On Saturday, under the guiding eye of Sarah (Momma) Maxwell several of us went on a sweet trip to Iga where we visited what was the preeminent Ninja house of Japan.  It should be noted that Lindsay Gibbons was going to come with us, but in a fit of narcolepsy she fell asleep in an elevator and was unable to join us.  After Sarah figured out what bus we needed to be on we were off.  The bus turned out to be empty, so we had a roomy private bus ride to Iga.  Once we got there we headed for the ninja house, where we were given a tour of all its secret features.  I bravely got up and ninja’d my way inside of a secret revolving door, while other features we were shown included hidden ladders, swords stored under floor panels, secret viewing rooms, and escape tunnels.  After the tour of the house we were getting our learn on by examining the accompanying ninja museum when a man came in to inform us that the live show would be starting.  At the show, the woman who did the introduction (not a ninja) was a women from Germany who spoke both fluent Japanese and English.  She was kind enough to come sit with us, and translated everything said during the show.  The ninja performance was great, and I got some fun videos.  Afterwards guests could pay 200 yen for a chance to throw ninja stars and if you hit the bulls-eye on the target you could win a shirken throwing badge.  I landed my final throwing star on the outer rim of the bulls-eye, and was somewhat unjustly denied my prize.  It turned out that the ninja’s were also masters of being cheap.

Today for our final meal in Japan, myself Sarah Maxwell, Greg Ely, and Nicci somethingerother went out to dinner.  While others opted to re-visit familiar haunts our group aka the “A” team (minus two) went exploring Nagoya and found a nice quiet restaurant that specialized in eel.  During our trip we had experienced the perennial problem of feeding Nicci, our resident non-fish eating vegetarian.  Fortunately the head chef spoke English, and after exhibiting some surprise that Nicci didn’t eat meat OR fish showed her the few vegetarian options that were available.  Since he spoke English, the chef was kind enough to personally take our orders, and even took a picture of us together for our final dinner in Japan.  Sarah and I both had the Nagoya style eel, which was phenomenal.  Personally I thought that eel was a perfect ending to my culinary experience of Japan.  At first I had been dubious that eel could possibly be enjoyable, but thanks to the beautiful and intelligent Sarah Maxwell I had tried it and discovered how amazing it can be.  Even the subsequent onset of two diseases that occurred suspiciously soon after consuming eel couldn’t daunt my eel fervor.  For me eel has been only one of many great surprises about Japan, but my newfound delight in eating eel has certainty been one of my favorites.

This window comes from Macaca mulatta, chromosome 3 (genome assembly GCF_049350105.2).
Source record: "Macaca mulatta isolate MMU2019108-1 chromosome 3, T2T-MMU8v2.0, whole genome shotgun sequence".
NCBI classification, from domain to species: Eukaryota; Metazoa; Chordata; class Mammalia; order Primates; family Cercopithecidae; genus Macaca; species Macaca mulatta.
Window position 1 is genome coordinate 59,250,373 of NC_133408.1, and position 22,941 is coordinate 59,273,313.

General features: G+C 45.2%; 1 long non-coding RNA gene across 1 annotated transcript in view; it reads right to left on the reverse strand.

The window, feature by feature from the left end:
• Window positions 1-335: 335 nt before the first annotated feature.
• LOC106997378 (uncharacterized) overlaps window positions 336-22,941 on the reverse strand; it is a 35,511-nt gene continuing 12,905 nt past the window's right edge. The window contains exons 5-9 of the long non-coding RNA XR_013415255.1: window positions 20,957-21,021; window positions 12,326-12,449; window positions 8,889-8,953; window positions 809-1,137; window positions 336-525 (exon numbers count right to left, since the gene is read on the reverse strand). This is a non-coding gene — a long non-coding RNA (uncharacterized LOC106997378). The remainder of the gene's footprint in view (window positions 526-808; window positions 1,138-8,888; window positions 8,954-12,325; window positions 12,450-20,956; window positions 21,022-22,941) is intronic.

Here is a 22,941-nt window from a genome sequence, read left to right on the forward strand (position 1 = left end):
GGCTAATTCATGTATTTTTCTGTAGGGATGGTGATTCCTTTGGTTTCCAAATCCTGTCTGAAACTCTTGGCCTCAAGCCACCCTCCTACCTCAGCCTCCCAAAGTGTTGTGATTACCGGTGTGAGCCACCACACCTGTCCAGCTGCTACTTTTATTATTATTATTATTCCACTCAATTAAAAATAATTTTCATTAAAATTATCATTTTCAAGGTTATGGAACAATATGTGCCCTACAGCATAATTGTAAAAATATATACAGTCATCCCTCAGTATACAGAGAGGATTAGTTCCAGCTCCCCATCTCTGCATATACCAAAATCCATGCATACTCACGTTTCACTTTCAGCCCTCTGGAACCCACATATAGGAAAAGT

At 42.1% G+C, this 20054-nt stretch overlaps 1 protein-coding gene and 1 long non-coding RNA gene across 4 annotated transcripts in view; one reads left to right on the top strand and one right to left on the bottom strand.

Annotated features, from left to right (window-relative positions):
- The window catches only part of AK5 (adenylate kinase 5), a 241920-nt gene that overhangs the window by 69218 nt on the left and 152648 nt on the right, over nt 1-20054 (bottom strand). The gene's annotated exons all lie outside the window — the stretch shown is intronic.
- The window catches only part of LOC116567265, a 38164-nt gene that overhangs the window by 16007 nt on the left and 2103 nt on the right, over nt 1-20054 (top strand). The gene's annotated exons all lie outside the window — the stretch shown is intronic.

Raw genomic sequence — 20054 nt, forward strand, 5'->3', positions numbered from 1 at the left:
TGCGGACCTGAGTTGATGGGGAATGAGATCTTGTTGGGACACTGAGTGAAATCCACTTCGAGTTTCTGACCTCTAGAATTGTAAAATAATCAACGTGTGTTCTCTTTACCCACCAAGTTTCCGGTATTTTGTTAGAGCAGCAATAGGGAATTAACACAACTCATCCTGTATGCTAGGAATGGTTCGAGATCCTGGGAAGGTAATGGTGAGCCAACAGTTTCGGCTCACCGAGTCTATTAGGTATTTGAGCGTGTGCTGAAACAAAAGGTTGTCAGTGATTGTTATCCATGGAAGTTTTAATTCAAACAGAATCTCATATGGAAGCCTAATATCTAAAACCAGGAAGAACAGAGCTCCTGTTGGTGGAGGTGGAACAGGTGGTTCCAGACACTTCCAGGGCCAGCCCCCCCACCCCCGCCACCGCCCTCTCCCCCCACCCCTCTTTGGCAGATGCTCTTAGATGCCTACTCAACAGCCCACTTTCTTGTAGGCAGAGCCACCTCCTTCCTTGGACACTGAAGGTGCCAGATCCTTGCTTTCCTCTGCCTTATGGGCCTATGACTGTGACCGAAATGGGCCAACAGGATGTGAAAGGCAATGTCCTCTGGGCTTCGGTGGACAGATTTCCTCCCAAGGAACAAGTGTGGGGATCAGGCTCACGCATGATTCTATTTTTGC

After three weeks in Japan I thought I would write a list of things and cultural differences I have really liked, and those that have really annoyed me.  If people have other things they want to add to this list it would be awesome if they commented on it.
Awesome Things About Japan:
Great margarita pizza’s
People bowing to each other
Kanji looks awesome
Ballin sushi
Japanese babies are adorable
People dressed up as Manga characters
Beached whales
Professor Bates and Co.
There are tons of bakeries
Four story McDonalds
Cameron hustling Asian people
The words Konichiwa, sumimasen, and gozaimasu
Super Smash Bros
My roommate singing in the shower

Annoying Things About Japan:
3 dollar French fries
Bicycle assassins
Squat toilets
Lack of trashcans
2oz water glasses
People can’t give directions
Futsol courts located adjacent to hobo village
It rains WAY too much
Umbrellas that don’t stop water
Bean Pillows
Japanese children with no manners
Shaylargh hitting people with her umbrella
Mosquitoes/ walking through rice patties
Hitting my head on doors designed for midgets.
8-dollar mangoes
Having to get the emperor’s permission to get a soccer ball
Cameron using the @ symbol instead of writing “at” when blogging.

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